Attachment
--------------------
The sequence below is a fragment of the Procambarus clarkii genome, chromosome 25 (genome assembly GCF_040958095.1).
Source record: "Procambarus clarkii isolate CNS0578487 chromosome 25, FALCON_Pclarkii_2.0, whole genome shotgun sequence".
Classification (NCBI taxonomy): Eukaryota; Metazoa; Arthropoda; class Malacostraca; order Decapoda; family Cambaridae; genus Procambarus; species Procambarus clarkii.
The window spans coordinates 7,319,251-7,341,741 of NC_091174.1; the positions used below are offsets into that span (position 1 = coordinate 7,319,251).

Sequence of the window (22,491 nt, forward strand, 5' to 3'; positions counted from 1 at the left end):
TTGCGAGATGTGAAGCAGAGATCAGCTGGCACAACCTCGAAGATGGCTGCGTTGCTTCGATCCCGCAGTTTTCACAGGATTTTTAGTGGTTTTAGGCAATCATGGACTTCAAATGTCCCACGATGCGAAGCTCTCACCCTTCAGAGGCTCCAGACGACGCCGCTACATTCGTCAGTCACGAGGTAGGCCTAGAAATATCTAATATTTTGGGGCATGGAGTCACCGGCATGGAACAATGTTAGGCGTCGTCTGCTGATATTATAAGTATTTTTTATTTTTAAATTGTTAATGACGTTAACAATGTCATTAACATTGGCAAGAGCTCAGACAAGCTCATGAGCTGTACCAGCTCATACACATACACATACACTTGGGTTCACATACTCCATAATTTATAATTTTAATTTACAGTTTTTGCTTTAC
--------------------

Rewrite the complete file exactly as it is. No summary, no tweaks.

The sequence below is a fragment of the Procambarus clarkii genome, chromosome 25 (genome assembly GCF_040958095.1).
Source record: "Procambarus clarkii isolate CNS0578487 chromosome 25, FALCON_Pclarkii_2.0, whole genome shotgun sequence".
Classification (NCBI taxonomy): Eukaryota; Metazoa; Arthropoda; class Malacostraca; order Decapoda; family Cambaridae; genus Procambarus; species Procambarus clarkii.
The window spans coordinates 7,319,251-7,341,741 of NC_091174.1; the positions used below are offsets into that span (position 1 = coordinate 7,319,251).

Sequence of the window (22,491 nt, forward strand, 5' to 3'; positions counted from 1 at the left end):
TTGCGAGATGTGAAGCAGAGATCAGCTGGCACAACCTCGAAGATGGCTGCGTTGCTTCGATCCCGCAGTTTTCACAGGATTTTTAGTGGTTTTAGGCAATCATGGACTTCAAATGTCCCACGATGCGAAGCTCTCACCCTTCAGAGGCTCCAGACGACGCCGCTACATTCGTCAGTCACGAGGTAGGCCTAGAAATATCTAATATTTTGGGGCATGGAGTCACCGGCATGGAACAATGTTAGGCGTCGTCTGCTGATATTATAAGTATTTTTTATTTTTAAATTGTTAATGACGTTAACAATGTCATTAACATTGGCAAGAGCTCAGACAAGCTCATGAGCTGTACCAGCTCATACACATACACATACACTTGGGTTCACATACTCCATAATTTATAATTTTAATTTACAGTTTTTGCTTTAC